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Wednesday, 12 November 2008
Page: 6728

Senator CHRIS EVANS (Leader of the Government in the Senate) (3:03 PM) —I seek leave to incorporate in the Hansard an answer to a question asked by Senator Barnett of me, representing the Minister for Families, Housing, Community Services and Indigenous Affairs on 16 October. I answered the question as best I could on that day but I offered to get further information.

Leave granted.

The answer read as follows—

Follow-up to question asked by Senator Barnett to the Minister representing the Minister for Families, Housing, Community Services and Indigenous Affairs, Senator Evans

Question Time - 16 October 2008

Question: Does the Minister know how many very young carers, like Jazzi Pybus, who cares for both her parents at the very young age of 10, exist in Australia? Will the Minister explain why these very young carers are not considered important enough to have their voices heard at the federally funded Young Carers Forum?

Data on young carers

In Australia, there are 170,600 young carers aged up to 17 years and 348,000 young carers aged up to 25 years. 1 From a population perspective, 3.6% of young people aged up to 17 years are carers and 9% of young people aged 18-25 years. Around half the primary young carers are aged up to 17 years, and 80% aged between 18-25 years are female.2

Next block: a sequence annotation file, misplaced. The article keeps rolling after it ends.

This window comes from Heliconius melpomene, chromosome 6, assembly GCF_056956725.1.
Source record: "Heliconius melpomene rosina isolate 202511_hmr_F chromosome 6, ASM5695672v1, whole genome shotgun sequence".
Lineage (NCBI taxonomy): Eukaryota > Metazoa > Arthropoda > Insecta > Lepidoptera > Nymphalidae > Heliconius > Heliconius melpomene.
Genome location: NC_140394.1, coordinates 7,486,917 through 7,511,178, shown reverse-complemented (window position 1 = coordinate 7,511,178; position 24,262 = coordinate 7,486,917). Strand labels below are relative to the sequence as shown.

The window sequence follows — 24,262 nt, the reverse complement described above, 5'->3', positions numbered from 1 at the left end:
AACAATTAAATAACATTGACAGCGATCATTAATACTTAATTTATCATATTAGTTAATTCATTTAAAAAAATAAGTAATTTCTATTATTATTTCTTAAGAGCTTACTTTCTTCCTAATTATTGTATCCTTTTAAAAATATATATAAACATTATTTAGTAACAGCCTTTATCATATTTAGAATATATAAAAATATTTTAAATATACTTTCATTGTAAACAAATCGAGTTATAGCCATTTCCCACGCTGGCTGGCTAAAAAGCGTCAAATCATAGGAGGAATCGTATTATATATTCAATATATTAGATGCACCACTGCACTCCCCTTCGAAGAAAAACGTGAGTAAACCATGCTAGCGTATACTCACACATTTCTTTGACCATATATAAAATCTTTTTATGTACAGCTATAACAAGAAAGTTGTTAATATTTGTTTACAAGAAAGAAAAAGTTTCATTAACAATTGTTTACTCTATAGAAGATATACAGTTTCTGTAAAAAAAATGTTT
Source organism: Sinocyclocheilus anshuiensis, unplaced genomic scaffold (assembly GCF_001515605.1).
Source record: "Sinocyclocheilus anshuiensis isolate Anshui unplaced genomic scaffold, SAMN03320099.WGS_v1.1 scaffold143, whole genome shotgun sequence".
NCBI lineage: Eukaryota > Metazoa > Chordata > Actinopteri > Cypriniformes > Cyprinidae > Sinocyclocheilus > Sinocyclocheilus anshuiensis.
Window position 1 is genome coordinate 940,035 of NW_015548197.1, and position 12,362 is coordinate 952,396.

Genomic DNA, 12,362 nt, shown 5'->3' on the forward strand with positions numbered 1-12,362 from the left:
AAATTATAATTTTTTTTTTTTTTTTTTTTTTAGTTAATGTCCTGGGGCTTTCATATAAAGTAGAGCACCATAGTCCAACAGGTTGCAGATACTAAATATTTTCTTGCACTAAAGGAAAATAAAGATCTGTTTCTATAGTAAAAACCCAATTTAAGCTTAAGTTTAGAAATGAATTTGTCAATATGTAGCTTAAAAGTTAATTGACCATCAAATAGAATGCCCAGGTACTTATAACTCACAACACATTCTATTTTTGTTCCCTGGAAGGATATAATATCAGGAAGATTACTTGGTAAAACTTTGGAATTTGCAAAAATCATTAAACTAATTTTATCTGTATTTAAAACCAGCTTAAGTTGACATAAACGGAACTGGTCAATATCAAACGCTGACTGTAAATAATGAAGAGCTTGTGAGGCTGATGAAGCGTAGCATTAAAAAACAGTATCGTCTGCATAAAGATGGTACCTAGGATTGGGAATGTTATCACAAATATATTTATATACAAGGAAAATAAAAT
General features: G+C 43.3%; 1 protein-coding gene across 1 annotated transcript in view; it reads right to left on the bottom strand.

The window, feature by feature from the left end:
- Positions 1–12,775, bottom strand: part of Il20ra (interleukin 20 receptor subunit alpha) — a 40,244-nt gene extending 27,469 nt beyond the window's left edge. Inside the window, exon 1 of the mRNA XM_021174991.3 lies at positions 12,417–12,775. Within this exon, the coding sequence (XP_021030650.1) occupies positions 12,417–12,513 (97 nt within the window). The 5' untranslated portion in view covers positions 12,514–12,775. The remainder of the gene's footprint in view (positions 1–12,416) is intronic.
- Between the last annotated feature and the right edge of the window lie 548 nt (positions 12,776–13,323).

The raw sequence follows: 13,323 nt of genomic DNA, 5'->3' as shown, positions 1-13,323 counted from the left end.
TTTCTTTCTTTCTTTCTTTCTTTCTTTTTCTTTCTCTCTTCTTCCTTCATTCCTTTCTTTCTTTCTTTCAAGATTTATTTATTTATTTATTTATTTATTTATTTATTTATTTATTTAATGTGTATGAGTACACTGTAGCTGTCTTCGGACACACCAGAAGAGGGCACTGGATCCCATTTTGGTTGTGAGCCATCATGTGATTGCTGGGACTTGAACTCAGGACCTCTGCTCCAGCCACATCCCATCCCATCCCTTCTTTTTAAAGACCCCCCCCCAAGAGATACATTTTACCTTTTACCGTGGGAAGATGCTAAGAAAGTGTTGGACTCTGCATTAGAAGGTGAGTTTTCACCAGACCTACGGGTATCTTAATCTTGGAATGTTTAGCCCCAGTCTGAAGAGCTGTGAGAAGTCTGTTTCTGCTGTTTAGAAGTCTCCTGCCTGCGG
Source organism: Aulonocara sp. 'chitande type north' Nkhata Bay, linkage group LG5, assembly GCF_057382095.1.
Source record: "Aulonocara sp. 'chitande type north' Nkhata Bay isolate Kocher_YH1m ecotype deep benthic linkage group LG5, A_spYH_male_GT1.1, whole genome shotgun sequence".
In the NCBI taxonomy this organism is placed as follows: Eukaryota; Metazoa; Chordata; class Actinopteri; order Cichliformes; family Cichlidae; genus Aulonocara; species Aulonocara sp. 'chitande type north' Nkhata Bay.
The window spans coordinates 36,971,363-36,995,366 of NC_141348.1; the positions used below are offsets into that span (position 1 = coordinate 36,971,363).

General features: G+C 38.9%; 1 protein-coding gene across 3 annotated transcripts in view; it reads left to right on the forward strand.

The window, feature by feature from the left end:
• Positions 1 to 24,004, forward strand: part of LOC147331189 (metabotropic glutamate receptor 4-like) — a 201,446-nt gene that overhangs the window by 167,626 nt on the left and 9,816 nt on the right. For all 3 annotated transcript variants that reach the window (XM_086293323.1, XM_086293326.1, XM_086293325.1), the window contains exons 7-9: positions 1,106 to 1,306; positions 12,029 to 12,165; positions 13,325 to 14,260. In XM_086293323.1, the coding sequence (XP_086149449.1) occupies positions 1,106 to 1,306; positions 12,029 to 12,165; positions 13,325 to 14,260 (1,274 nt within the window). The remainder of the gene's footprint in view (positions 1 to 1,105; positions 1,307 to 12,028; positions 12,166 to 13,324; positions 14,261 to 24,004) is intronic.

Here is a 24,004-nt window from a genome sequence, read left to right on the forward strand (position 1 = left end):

The available data reveals the profile of young carers

  • between one-fifth and one-half live in rural or remote areas3
  • young carers are usually representative of the general population in terms of cultural background
  • most young carers live in NSW, Victoria and Queensland
  • more than one half of primary young carers are caring for a parent, and that parent is likely to be a mother and a sole-parent household
  • it is estimated that one in four young carers are providing care for a person with a mental illness.


   1       ABS Survey of Disability, Ageing and Carers 2003.

   2       Quoted in Cass, B. 2007. Youth Studies Australia, Vol 26, No. 2 p 47.

   3       1998 ABS Survey of Disability, Ageing and Carer (DAC)

These very young carers, like all young carers, are considered to be important and will have the opportunity to have their voices heard at the Young Carers “Bring it 2008” Forum.

There are 32 young carers who are being funded to come to Canberra to attend this event; four from each State and Territory, ensuring rural as well as urban representation. The young carers attending are also participating in a leadership program to help them represent young carer issues to politicians and to train to be mentors to other young carers when they return home. The leadership program has been designed at a level suitable for people aged fifteen and over and to get the most value out of the forum, participants have been chosen who are able to participate in both the leadership program and the forum.

However all young carers can contribute to the forum by posting questions or comments they would like raised on the “Bring it” website ( In addition, Carers Australia has been in touch with the young carer mentioned and offered to tell her story at the forum.